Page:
LEVEL UP

Upscale Magazine|June 2020

LEVEL UP
After years in Hollywood, Regina Hall is poised for another breakout year, both on-screen and behind the camera. Still as down to earth and relatable as ever, Hall dishes on what’s really up with diversity in Hollywood, why it’s important to learn to let go and what excites her these days.
JACINTA HOWARD

Regina Hall isn’t very good at online Spades, and she’s a little upset about it. “I got my ass beat real bad and got embarrassed,” she deadpans, a laugh lurking just beyond her peeved tone. “But I am good!” she insists. “Online, it just feels a little different, so I’m gonna practice before the next game.”

Like the rest of America, on this afternoon in late April, Hall is “sheltering in place” amid the COVID-19 pandemic. Among other things, it means she had to take her ordinarily impressive Spades skills online. She’s also had to adjust to a new normal, following a loose schedule of sorts, to maintain some semblance of normalcy, while practicing social distancing. “I don’t know if it’s a routine, but I do the same sh-t every day,” she laughs when asked about how she’s been structuring her days. “I guess it’s a routine. I go for walks. I do a little reading, a little writing. I FaceTime friends. I have been organizing more—certain closets when I get to them. Cleaning. I do like to pull weeds...it’s very soothing,” she adds with a laugh, seeming almost surprised by her own admission.”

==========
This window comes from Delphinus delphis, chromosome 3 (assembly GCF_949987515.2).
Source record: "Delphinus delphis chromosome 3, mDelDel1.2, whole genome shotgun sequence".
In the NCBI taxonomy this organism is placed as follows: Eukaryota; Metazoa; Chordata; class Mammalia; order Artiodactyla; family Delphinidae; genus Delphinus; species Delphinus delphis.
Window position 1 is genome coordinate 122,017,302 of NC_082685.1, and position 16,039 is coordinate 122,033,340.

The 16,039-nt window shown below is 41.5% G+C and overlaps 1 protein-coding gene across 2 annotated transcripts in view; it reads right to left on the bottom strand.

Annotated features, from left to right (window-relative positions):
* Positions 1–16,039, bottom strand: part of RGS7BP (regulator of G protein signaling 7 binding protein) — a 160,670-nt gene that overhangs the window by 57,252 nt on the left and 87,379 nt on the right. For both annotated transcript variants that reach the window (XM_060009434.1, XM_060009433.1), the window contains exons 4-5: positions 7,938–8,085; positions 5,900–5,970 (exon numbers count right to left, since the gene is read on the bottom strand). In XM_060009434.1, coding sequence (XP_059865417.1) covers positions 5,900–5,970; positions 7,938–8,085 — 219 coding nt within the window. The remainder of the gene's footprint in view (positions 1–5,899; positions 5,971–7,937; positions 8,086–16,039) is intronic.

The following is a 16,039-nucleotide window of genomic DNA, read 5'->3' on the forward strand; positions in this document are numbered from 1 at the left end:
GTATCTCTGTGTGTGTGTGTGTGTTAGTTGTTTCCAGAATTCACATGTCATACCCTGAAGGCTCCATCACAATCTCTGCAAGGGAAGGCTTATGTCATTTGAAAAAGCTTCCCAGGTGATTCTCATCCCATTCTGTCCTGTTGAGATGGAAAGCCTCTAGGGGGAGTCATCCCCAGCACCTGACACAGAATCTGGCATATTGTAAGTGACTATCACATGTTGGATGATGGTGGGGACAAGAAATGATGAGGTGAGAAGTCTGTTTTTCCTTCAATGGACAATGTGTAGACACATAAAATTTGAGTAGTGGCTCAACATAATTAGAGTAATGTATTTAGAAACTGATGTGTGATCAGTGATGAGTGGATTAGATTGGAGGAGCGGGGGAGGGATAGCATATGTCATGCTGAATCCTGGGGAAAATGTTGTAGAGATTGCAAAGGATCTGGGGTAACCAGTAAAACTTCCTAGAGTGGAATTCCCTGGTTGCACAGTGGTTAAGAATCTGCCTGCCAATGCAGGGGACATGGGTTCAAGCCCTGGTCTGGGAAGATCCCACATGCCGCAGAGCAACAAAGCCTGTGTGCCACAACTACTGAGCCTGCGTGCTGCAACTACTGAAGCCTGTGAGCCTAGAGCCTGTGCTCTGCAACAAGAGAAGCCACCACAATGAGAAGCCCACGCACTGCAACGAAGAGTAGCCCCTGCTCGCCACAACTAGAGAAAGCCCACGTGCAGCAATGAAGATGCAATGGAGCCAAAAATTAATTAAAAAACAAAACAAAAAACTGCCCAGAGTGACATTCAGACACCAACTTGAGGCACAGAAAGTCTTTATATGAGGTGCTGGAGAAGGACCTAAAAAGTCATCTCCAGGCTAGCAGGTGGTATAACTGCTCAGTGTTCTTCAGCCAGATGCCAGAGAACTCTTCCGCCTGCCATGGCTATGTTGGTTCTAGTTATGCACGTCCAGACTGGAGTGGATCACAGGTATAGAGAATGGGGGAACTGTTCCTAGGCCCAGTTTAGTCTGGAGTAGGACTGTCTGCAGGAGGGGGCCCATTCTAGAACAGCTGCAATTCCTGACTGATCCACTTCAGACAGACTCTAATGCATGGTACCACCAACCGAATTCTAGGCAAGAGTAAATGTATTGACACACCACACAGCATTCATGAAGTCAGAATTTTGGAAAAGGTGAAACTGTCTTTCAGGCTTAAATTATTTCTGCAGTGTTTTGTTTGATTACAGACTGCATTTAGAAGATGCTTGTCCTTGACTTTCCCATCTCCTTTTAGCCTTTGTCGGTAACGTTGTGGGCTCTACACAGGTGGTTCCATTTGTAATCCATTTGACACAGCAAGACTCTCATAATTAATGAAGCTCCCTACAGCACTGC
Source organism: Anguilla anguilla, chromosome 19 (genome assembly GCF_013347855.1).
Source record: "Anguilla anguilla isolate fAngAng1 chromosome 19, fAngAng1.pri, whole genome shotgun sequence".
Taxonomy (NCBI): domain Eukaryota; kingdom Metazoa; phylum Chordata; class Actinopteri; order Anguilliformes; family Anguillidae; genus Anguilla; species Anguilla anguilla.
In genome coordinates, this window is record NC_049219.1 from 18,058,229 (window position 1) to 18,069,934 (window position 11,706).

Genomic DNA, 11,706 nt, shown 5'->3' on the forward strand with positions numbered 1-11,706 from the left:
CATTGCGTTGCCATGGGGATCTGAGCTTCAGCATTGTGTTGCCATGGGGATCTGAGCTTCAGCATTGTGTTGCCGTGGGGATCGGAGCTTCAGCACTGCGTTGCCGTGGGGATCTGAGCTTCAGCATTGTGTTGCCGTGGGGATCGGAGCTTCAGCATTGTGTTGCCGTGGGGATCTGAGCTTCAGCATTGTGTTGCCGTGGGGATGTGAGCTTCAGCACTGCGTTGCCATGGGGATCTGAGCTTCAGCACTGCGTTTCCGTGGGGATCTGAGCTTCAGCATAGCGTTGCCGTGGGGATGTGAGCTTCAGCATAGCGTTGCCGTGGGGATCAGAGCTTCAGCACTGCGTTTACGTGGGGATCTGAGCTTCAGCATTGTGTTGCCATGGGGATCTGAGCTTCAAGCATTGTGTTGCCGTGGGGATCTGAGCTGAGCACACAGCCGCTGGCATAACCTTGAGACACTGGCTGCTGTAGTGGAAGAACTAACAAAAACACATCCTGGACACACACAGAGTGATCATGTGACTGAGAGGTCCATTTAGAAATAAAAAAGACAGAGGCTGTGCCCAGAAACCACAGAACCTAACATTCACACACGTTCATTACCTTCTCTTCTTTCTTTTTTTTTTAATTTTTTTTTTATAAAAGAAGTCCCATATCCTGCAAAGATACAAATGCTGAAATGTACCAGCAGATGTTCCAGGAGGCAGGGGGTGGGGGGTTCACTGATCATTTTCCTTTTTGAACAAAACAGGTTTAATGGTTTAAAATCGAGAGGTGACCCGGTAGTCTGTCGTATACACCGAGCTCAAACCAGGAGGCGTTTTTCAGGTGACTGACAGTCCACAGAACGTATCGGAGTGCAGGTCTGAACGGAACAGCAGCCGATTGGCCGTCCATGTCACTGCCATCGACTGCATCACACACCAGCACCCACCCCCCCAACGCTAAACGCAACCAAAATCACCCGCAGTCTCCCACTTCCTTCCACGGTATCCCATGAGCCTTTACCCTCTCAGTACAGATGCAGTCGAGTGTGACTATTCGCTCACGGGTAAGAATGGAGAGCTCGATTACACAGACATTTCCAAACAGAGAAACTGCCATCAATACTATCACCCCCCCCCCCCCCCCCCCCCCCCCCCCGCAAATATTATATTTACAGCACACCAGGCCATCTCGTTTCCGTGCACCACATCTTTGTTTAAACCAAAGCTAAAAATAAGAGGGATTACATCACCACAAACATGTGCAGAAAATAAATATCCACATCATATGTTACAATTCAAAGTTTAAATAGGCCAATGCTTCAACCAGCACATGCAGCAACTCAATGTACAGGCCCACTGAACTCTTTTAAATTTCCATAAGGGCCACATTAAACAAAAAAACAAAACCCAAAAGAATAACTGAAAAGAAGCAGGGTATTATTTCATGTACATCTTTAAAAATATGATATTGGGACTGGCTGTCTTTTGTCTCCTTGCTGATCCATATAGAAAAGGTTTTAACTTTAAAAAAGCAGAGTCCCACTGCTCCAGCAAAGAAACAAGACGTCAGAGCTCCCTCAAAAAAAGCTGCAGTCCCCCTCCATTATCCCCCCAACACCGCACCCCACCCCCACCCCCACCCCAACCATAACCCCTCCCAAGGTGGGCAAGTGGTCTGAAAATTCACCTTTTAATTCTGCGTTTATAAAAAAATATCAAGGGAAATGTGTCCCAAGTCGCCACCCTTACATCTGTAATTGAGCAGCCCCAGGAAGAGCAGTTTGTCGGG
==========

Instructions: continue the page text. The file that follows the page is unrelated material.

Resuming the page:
Just a week prior, Hall co-hosted a BET special, Saving Our Selves: A BET COVID-19 Relief Effort, which raised more than $16 million to support African American communities impacted by COVID-19. During the special, Hall was her typical self, funny and relatable, even showing up makeup-free with a messy ponytail in one comical bit with her friend, comedian Kevin Hart. But that’s always been part of Hall’s charm—she comes off as someone you’ve known forever and can’t wait to hang out with again. She’s beautiful, but she doesn’t lean into that as her only source of appeal. She’s sweet but also sharp and witty. And when you least expect it, she’s thoughtful and wise. That energy has translated on screen in her 20 years in the business.

The D.C. native didn’t break into Hollywood until she was 26. Following undergrad, she still didn’t have a job, and after a bit of pressure from her parents to figure out what she wanted to do, she decided to pursue a master’s degree in journalism from New York University. But her dad had a stroke during her first semester. Shocked by his sudden passing, Hall found herself reevaluating her life. It didn’t take too long for her to earnestly pursue acting, and in 1997, she landed her first gig in a McDonald’s commercial. A couple years later, in 1999, she made her big film debut as a surprisingly insightful stripper named Candy in The Best Man. That’s the set where she also met her longtime bestie-sister, actress Sanaa Lathan.

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June 2020